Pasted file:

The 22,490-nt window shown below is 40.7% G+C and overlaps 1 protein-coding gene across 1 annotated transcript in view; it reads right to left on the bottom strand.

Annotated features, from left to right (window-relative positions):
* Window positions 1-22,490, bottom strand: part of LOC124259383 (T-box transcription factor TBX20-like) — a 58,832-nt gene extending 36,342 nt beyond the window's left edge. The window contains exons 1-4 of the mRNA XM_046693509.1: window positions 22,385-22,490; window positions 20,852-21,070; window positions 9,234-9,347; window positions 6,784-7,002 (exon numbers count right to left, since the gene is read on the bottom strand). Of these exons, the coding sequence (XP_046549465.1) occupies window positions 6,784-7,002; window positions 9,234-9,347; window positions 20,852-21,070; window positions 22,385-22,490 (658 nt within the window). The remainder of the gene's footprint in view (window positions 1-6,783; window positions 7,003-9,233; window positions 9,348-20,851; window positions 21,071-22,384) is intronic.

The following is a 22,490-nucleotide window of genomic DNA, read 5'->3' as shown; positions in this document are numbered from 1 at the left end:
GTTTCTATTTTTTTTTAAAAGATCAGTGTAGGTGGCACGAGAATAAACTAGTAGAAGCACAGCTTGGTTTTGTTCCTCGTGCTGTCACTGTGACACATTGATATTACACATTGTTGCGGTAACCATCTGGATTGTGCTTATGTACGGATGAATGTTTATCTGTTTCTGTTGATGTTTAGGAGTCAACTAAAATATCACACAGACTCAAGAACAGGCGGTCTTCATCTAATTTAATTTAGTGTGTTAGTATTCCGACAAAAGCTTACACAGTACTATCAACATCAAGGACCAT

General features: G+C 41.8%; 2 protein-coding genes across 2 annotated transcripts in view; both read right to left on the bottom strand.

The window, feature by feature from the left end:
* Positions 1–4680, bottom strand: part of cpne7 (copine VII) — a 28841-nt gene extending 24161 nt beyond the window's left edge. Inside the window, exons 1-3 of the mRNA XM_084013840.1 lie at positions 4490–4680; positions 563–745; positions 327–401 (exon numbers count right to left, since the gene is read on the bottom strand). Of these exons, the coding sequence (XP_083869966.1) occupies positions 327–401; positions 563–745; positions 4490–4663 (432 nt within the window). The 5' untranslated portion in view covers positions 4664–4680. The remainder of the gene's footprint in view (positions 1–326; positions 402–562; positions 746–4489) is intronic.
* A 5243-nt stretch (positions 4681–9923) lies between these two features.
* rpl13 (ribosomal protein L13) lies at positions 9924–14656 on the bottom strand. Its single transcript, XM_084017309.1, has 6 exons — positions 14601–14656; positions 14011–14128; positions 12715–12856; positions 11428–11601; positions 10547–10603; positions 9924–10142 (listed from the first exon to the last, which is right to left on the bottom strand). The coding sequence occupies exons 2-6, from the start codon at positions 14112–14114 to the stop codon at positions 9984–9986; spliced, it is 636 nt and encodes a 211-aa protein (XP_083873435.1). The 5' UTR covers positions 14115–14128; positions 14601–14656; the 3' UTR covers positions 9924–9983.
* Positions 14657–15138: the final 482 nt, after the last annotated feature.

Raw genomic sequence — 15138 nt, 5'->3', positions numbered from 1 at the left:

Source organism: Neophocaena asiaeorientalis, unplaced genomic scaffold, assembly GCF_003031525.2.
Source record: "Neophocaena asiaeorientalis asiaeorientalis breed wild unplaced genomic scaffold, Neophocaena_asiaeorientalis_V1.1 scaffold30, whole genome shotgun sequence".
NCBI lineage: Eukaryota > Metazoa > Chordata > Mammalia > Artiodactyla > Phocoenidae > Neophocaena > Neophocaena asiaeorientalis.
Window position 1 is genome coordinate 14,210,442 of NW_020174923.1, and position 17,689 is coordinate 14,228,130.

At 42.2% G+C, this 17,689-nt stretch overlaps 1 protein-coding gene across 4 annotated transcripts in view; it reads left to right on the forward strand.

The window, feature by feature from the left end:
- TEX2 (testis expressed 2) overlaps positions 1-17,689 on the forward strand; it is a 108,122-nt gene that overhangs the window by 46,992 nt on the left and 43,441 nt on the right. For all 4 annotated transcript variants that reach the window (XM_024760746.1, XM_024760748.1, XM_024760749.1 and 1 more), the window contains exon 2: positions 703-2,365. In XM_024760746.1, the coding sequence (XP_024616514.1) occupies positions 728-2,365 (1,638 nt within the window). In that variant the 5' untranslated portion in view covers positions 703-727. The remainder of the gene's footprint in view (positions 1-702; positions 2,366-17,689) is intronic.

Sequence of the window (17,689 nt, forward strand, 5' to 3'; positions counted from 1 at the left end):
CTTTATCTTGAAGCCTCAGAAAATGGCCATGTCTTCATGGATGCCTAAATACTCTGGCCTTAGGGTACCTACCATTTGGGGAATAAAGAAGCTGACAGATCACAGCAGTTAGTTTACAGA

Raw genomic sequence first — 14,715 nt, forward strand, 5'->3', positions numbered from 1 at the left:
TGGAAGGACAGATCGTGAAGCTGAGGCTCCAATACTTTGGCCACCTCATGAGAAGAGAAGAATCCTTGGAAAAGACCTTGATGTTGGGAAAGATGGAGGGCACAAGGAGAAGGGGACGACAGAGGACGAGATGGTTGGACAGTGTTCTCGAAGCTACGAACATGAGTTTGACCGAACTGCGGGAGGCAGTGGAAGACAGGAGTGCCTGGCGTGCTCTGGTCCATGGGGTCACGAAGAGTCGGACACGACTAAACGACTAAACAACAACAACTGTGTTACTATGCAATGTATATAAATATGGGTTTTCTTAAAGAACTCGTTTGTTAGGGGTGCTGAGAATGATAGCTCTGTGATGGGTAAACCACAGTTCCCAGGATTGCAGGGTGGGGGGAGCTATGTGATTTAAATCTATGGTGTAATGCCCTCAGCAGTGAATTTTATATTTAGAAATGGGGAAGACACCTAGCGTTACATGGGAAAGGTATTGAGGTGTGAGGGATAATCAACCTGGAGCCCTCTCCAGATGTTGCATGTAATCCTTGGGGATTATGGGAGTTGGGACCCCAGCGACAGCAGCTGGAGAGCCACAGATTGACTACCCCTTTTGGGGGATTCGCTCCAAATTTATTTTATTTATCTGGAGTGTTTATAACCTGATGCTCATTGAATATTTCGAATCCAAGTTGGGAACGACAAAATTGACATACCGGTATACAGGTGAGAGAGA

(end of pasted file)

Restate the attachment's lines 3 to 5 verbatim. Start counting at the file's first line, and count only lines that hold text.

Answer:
* Window positions 1-22,490, bottom strand: part of LOC124259383 (T-box transcription factor TBX20-like) — a 58,832-nt gene extending 36,342 nt beyond the window's left edge. The window contains exons 1-4 of the mRNA XM_046693509.1: window positions 22,385-22,490; window positions 20,852-21,070; window positions 9,234-9,347; window positions 6,784-7,002 (exon numbers count right to left, since the gene is read on the bottom strand). Of these exons, the coding sequence (XP_046549465.1) occupies window positions 6,784-7,002; window positions 9,234-9,347; window positions 20,852-21,070; window positions 22,385-22,490 (658 nt within the window). The remainder of the gene's footprint in view (window positions 1-6,783; window positions 7,003-9,233; window positions 9,348-20,851; window positions 21,071-22,384) is intronic.

The following is a 22,490-nucleotide window of genomic DNA, read 5'->3' as shown; positions in this document are numbered from 1 at the left end:
GTTTCTATTTTTTTTTAAAAGATCAGTGTAGGTGGCACGAGAATAAACTAGTAGAAGCACAGCTTGGTTTTGTTCCTCGTGCTGTCACTGTGACACATTGATATTACACATTGTTGCGGTAACCATCTGGATTGTGCTTATGTACGGATGAATGTTTATCTGTTTCTGTTGATGTTTAGGAGTCAACTAAAATATCACACAGACTCAAGAACAGGCGGTCTTCATCTAATTTAATTTAGTGTGTTAGTATTCCGACAAAAGCTTACACAGTACTATCAACATCAAGGACCAT